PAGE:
• In Defense of Napster and Against the Second Homesteading Rule

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    This
    case gives rise to the question: Should Napster be shut down by
    force of law? The answer can be yes only if Napster is violating
    the individual rights – property rights – of others. To
    determine this we can ask a two-pronged question: (1) Is Napster
    violating any positive law?, and (2) If so, is the law legitimate?
    The second question is necessary because, even if Napster is technically
    in violation of a legal prohibition, we can only say that Napster
    “should” be subject to the law’s punishments, if the law is itself
    legitimate. To hold otherwise is to adopt legal positivism and the
    moral relativism from which it springs. Let us, then, take each
    of these two questions in turn.

    Positive
    Law

    Likewise,
    Napster’s service is capable of numerous commercially significant
    noninfringing uses, such as promotion and distribution of songs
    from independent record labels or new artists, and free (authorized)
    distribution of songs, in addition to sampling and “space-shifting”
    (the process of sharing files between hard drives and players).
    Thus, because Napster can be used for these and other significant
    noninfringing uses, it is not a contributory infringer.

    As
    for vicarious infringement, there is only liability if Napster has
    both (1) the right and ability to supervise the infringing activities
    of its users; and (2) a direct financial interest in the infringing
    activities. However, despite the District Court’s ruling, there
    is no way for Napster to distinguish between legitimate and illegal
    copying by its users. Thus, it does not have the “ability” to supervise
    any infringing activities.

    Second,
    under the Audio Home Recording Act (AHRA), consumers have a right
    to create and transfer digital music for noncommercial purposes.(4)
    Because Napster users typically share files for free, the copying
    is arguably for a “noncommercial purpose.” Thus, either due to a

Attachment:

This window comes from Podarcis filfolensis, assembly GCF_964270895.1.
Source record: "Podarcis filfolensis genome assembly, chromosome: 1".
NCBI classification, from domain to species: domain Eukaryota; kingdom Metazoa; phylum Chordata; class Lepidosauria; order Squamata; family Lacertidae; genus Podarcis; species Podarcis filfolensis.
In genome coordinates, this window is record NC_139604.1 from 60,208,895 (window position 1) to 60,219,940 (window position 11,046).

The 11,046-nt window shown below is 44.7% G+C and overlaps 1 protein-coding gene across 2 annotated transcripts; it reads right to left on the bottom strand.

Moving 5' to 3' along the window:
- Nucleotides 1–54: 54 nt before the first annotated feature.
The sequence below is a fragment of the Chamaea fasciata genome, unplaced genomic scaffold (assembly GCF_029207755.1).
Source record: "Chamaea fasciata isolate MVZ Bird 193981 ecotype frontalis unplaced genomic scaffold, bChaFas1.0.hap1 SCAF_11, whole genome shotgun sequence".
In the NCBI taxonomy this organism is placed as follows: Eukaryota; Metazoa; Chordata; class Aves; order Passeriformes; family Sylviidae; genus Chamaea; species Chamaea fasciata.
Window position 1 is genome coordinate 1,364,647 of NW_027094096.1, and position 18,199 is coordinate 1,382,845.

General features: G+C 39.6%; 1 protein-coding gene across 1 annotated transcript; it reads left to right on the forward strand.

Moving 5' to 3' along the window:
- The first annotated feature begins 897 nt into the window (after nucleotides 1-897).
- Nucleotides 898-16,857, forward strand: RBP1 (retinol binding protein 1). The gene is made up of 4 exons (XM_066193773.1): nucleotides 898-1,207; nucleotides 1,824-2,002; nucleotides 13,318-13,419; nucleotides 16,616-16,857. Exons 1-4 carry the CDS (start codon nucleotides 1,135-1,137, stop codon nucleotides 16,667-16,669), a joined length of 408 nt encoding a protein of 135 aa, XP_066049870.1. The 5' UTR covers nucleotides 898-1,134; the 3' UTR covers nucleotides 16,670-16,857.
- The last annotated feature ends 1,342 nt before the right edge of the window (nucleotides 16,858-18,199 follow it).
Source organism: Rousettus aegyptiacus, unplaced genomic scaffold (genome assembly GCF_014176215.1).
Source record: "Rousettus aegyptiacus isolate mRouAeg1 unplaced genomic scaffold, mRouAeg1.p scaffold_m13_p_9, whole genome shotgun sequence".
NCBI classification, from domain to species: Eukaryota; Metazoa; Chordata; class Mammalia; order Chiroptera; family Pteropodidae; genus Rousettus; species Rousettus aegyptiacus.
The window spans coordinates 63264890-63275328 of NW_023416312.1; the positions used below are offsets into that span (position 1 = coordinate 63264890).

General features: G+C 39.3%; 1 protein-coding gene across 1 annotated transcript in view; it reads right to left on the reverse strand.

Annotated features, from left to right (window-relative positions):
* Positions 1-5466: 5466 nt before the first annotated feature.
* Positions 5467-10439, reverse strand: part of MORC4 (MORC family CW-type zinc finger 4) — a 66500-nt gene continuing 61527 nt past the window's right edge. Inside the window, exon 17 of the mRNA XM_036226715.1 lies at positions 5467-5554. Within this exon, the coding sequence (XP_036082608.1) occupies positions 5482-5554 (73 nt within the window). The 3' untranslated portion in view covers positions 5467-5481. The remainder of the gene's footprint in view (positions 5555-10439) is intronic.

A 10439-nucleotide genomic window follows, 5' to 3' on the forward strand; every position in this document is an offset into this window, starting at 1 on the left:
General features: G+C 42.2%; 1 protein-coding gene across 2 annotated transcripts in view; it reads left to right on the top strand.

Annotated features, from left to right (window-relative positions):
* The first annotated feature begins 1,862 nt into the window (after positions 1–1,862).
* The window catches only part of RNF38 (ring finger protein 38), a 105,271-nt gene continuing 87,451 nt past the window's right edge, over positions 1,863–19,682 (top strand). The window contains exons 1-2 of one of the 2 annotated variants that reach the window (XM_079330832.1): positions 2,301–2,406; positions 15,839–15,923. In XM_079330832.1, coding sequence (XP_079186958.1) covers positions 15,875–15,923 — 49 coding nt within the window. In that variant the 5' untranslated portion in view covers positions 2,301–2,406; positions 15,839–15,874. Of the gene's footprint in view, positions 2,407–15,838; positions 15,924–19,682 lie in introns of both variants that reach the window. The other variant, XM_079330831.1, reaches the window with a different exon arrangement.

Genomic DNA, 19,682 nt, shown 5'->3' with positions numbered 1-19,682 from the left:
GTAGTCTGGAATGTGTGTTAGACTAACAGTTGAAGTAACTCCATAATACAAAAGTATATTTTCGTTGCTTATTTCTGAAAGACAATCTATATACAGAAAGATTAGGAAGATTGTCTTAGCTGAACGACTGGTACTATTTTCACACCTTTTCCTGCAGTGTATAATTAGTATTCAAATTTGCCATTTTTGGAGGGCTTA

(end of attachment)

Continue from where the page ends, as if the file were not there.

fair use defense or the AHRA, Napster users are not direct infringers,
    meaning that there is no direct infringement to which Napster can
    contribute or be vicariously liable for.

    Legitimacy
    of Copyright Law

    Redistribution
    of Property

    Utilitarianism

    First,
    even if a given policy could increase “net” wealth by redistributing
    property from A to B, that does not justify the policy. The goal
    of law is justice, not wealth maximization. B may be helped “more”
    than A is harmed by redistribution, but how does this justify the
    harm done to A? By the reasoning of utilitarians, we could not condemn
    every act of theft, rape, or murder; we would have to weigh the
    benefit to the thief, rapist, or murderer against the harm suffered
    by the victim, to determine whether or not the crime should be permitted.
    In cases where the aggressor enjoys his crime “more” than it harms
    the victim, it is not a crime at all, and should be permitted, since
    net wealth is increased. Clearly, this is a wholly immoral and unprincipled
    view.

    Utilitarian
    analysis is thoroughly confused and bankrupt: talk about increasing
    the size of the pie is methodologically flawed; there is no clear
    evidence that the pie size is increased by IP rights; and in any
    event pie growth simply does not justify the use of force against
    the otherwise-legitimate property of others. For these reasons,
    utilitarian defenses of IP are not persuasive.

    Natural
    Law and the Second Homesteading Principle

    It
    is scarcity that is the hallmark of ownable property, and it is
    by first possession that one comes to own such ownable property.
    This can be seen by examining the purpose and nature of property
    rights. Were things in infinite abundance, there would be no need
    for property rights. But in the real world, there are scarce resources.
    These things can be used and controlled by only a single person.

    Because
    of this fact of scarcity, there is always the possibility of interpersonal
    conflict over scarce resources. If I take your lawnmower, you no
    longer have it. If I take over your house and your land, you lose
    control of it. These tangible goods are scarce. Property rights
    exist to allocate ownership in scarce resources to a specified owner,
    thereby permitting conflicts over the use of these scarce resources
    to be avoided (and resolved). Thus, it is only things that are scarce,
    in the economic sense, that can be property. This is why, for example,
    there can be ownership of tangible, scarce resources such as land,
    cars, printing press, paper, and ink. Moreover, in the libertarian
    and conservative view, these property rights in scarce resources